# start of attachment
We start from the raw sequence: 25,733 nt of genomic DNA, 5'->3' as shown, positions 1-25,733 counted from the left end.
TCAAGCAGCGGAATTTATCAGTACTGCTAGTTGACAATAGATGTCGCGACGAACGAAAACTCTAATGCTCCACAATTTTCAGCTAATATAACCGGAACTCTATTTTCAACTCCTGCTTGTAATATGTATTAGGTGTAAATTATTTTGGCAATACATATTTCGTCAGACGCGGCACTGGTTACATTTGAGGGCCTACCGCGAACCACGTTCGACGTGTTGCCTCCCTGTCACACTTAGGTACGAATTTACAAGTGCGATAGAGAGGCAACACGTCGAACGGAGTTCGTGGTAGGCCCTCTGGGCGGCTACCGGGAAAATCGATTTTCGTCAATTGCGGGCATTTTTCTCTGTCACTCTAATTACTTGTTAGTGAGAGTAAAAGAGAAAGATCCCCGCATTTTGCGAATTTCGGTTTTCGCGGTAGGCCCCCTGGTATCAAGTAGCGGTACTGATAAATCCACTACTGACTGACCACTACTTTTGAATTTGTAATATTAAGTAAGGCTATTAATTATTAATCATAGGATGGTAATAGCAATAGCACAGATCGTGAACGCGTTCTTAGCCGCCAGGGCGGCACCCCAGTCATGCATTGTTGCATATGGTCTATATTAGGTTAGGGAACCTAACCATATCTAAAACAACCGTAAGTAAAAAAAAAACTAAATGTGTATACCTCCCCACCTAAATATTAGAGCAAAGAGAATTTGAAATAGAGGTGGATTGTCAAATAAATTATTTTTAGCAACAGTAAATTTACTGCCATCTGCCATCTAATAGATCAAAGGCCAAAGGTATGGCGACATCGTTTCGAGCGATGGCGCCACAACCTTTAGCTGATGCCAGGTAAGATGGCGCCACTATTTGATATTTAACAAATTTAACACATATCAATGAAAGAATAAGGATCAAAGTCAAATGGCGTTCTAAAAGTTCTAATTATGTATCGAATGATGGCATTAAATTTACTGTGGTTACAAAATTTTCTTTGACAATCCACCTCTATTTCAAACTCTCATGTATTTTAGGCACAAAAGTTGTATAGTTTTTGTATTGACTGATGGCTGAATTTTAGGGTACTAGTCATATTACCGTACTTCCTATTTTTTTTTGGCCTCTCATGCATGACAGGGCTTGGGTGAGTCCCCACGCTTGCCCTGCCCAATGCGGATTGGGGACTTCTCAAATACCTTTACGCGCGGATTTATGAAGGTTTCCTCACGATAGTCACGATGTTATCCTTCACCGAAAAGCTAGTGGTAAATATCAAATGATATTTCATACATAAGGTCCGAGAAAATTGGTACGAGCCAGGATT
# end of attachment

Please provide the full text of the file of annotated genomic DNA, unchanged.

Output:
We start from the raw sequence: 25,733 nt of genomic DNA, 5'->3' as shown, positions 1-25,733 counted from the left end.
TCAAGCAGCGGAATTTATCAGTACTGCTAGTTGACAATAGATGTCGCGACGAACGAAAACTCTAATGCTCCACAATTTTCAGCTAATATAACCGGAACTCTATTTTCAACTCCTGCTTGTAATATGTATTAGGTGTAAATTATTTTGGCAATACATATTTCGTCAGACGCGGCACTGGTTACATTTGAGGGCCTACCGCGAACCACGTTCGACGTGTTGCCTCCCTGTCACACTTAGGTACGAATTTACAAGTGCGATAGAGAGGCAACACGTCGAACGGAGTTCGTGGTAGGCCCTCTGGGCGGCTACCGGGAAAATCGATTTTCGTCAATTGCGGGCATTTTTCTCTGTCACTCTAATTACTTGTTAGTGAGAGTAAAAGAGAAAGATCCCCGCATTTTGCGAATTTCGGTTTTCGCGGTAGGCCCCCTGGTATCAAGTAGCGGTACTGATAAATCCACTACTGACTGACCACTACTTTTGAATTTGTAATATTAAGTAAGGCTATTAATTATTAATCATAGGATGGTAATAGCAATAGCACAGATCGTGAACGCGTTCTTAGCCGCCAGGGCGGCACCCCAGTCATGCATTGTTGCATATGGTCTATATTAGGTTAGGGAACCTAACCATATCTAAAACAACCGTAAGTAAAAAAAAAACTAAATGTGTATACCTCCCCACCTAAATATTAGAGCAAAGAGAATTTGAAATAGAGGTGGATTGTCAAATAAATTATTTTTAGCAACAGTAAATTTACTGCCATCTGCCATCTAATAGATCAAAGGCCAAAGGTATGGCGACATCGTTTCGAGCGATGGCGCCACAACCTTTAGCTGATGCCAGGTAAGATGGCGCCACTATTTGATATTTAACAAATTTAACACATATCAATGAAAGAATAAGGATCAAAGTCAAATGGCGTTCTAAAAGTTCTAATTATGTATCGAATGATGGCATTAAATTTACTGTGGTTACAAAATTTTCTTTGACAATCCACCTCTATTTCAAACTCTCATGTATTTTAGGCACAAAAGTTGTATAGTTTTTGTATTGACTGATGGCTGAATTTTAGGGTACTAGTCATATTACCGTACTTCCTATTTTTTTTTGGCCTCTCATGCATGACAGGGCTTGGGTGAGTCCCCACGCTTGCCCTGCCCAATGCGGATTGGGGACTTCTCAAATACCTTTACGCGCGGATTTATGAAGGTTTCCTCACGATAGTCACGATGTTATCCTTCACCGAAAAGCTAGTGGTAAATATCAAATGATATTTCATACATAAGGTCCGAGAAAATTGGTACGAGCCAGGATT